This is a review in progress based on 20+ hours of gameplay. Check back later for final impressions and a review score.
The more I play Fire Emblem: Three Houses, the more I enjoy my time with it. It’s a game that asks a great deal up front with its mountain of tutorials, character introductions, and housekeeping chores, but eventually rewards players for surrendering to its idiosyncratic pacing.
In the opening hours, the story unfolds glacially, but the main conceit is that a young mercenary named Byleth, who is the child of a renowned knight commander, is recruited as a new professor at the Garreg Mach Monastery Officer’s Academy, where the future leaders of three allied regions of the continent of Fódlan train to be effective heads of state and military tacticians. Despite his or her youth (which is emphasized, I assume, to make the prospect of romancing students later on in the game slightly less creepy), the Archbishop of the monastery sees something in Byleth, and appoints him or her to a position of authority.
Early on, Byleth is asked to choose which of the three houses at the school to lead, and by extension, which leader-in-training and group of students to most closely associate with. In my playthrough I made the only logical choice (fight me) and aligned Byleth with the Golden Deer house, which is the group led by the sarcastic former commoner Claude, hailing from an association of nobles called the Leicester Alliance.
Having a team of students to befriend and cultivate sounds like an appealing process, and, for the most part, it is, but don’t expect too much depth from any individual character. Each member of the Golden Deer, from the shy girl with a traumatic past to the kindhearted meathead who loves to eat and train, is an anime trope bordering somewhere between two and three dimensional. The writing of the character interactions is fun enough, but certainly not revelatory for anyone who has ever watched an anime or played a JRPG.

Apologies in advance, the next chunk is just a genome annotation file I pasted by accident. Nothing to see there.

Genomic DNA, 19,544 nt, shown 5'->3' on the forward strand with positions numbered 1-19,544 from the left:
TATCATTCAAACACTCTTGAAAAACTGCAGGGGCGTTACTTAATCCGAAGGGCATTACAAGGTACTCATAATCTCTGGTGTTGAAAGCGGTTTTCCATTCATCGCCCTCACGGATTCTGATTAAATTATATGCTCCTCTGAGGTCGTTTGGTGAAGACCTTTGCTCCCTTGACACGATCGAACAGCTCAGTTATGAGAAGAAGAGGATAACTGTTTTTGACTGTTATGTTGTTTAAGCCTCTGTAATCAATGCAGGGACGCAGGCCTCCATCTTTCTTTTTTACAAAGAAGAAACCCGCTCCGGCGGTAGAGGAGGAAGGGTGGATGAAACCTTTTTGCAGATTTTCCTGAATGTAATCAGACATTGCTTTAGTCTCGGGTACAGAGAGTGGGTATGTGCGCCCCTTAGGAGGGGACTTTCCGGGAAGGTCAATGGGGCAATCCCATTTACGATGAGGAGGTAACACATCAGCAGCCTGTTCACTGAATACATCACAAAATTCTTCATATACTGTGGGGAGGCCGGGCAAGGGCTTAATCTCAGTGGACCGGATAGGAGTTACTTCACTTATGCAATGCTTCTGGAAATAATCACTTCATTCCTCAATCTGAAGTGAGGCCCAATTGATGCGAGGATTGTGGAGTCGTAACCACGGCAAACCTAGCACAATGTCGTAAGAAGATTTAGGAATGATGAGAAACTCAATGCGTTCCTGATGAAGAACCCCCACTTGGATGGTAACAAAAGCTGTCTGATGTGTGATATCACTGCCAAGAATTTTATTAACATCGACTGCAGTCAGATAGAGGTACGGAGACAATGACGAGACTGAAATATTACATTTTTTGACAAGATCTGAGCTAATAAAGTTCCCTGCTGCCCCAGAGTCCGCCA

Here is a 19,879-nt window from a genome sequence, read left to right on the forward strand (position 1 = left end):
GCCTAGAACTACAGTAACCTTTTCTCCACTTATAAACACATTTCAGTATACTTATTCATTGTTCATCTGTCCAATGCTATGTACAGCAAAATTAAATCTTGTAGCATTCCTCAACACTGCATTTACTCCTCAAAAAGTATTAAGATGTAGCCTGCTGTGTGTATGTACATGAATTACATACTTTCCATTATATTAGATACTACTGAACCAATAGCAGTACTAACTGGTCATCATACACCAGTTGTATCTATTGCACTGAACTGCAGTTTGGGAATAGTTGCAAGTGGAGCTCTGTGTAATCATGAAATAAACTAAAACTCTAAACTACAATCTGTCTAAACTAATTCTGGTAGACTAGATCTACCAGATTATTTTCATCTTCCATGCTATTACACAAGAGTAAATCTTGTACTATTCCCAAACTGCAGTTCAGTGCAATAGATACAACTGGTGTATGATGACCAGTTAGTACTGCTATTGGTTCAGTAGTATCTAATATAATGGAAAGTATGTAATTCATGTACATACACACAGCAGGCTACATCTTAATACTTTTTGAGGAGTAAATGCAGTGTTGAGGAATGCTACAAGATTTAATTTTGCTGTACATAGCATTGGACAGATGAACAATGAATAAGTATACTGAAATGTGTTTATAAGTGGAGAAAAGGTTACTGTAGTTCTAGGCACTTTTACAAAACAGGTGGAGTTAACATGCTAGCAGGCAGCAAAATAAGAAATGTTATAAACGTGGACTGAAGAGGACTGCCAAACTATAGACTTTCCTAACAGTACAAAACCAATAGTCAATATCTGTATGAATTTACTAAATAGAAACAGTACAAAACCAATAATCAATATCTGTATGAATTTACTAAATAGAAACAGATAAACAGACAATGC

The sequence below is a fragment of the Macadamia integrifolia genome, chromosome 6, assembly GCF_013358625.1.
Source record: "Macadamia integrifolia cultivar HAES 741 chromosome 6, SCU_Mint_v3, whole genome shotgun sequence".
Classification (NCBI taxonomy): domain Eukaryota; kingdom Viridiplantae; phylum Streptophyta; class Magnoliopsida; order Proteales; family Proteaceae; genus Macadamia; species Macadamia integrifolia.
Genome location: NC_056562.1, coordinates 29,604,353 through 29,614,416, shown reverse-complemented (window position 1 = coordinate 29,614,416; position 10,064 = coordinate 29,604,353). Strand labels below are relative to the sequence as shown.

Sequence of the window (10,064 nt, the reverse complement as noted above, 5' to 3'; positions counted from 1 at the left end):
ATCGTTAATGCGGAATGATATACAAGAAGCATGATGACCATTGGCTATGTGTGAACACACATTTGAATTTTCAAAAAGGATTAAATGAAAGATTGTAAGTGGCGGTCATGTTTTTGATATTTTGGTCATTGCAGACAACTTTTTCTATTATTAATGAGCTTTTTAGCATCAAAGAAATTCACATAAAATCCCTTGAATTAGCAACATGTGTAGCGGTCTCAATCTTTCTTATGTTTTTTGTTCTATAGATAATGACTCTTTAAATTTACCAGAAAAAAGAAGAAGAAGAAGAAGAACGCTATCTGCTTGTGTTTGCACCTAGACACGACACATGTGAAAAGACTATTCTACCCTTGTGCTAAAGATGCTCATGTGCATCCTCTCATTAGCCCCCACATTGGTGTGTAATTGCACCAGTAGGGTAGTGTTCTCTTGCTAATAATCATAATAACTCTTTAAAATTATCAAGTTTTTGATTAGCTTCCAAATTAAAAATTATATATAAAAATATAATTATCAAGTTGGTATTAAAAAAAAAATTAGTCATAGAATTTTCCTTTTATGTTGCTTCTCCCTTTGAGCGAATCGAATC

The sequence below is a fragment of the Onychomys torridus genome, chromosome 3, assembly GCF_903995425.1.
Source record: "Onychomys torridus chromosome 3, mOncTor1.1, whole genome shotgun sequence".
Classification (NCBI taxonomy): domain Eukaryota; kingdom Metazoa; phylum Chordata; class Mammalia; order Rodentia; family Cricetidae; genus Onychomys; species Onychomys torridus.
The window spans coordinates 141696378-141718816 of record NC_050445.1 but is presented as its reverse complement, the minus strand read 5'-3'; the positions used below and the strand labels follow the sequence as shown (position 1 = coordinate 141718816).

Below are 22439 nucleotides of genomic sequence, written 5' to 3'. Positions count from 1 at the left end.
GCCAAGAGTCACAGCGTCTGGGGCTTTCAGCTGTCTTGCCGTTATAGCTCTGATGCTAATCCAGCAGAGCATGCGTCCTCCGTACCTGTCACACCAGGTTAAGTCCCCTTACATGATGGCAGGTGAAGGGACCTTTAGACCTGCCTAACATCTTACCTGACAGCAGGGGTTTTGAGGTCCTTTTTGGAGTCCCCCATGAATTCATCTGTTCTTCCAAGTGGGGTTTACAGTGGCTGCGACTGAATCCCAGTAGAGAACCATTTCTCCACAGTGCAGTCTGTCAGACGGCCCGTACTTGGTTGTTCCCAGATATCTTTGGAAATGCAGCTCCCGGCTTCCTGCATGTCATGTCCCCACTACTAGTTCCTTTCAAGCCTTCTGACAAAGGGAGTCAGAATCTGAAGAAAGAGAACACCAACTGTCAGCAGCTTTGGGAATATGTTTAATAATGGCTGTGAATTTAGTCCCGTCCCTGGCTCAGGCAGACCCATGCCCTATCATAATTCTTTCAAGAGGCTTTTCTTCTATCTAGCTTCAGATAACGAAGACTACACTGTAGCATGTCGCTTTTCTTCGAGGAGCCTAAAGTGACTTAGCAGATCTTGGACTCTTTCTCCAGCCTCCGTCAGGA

The more engrossing part of the student-teacher dynamic is determining pupils’ strengths and weaknesses and catering their individual lesson plans to help them be the most effective they can be on the battlefield. Characters will have preferences about what subjects to study, and each begins with certain proclivities, but any student can be made to train in any subject and upgrade to a number of available classes. My Hilda may end up as a heavily armored but relatively stationary Fortress Knight, while another player could ask her to focus on flying skills to become a highly mobile Wyvern Rider.
The number of systems involved in managing every character’s weaponry, combat abilities, accompanying battalions, support bonds, learning goals and more is daunting. But the granularity of customization for your team is worth the laundry list of activities required to make the most of it. Each month of in-game time is broken down into several weeks, each of which includes an opportunity for individual student instruction and a class lecture, and a choice of free-day activity. Free day activities include exploring the monastery to talk to students, improve relationships and Byleth’s professor level, and complete various fetch quests; scheduling an additional seminar that students can attend to improve certain skills; or participating in practice battles to level up students and earn rewards. Each month culminates with a mission that advances the game’s main plot.
Combat itself feels like a treat, especially given how much time goes into the preparations. Seeing all the study sessions, choir practices and teatimes at Garreg Mach bear fruit on the battlefield makes all the slower sections feel like they’ve payed off. Battle arenas are well designed to make use of different classes and tactics, and determining which students are best to traverse the terrain and carry out particular tasks requires an ideal amount of strategy.
Despite some notable pacing issues in the first half of the game, now that I’m hooked, I’m eager to continue with Three Houses. Like any good teacher, I want the best for my little group of students, and I’m looking forward to seeing how their stories and abilities continue to develop.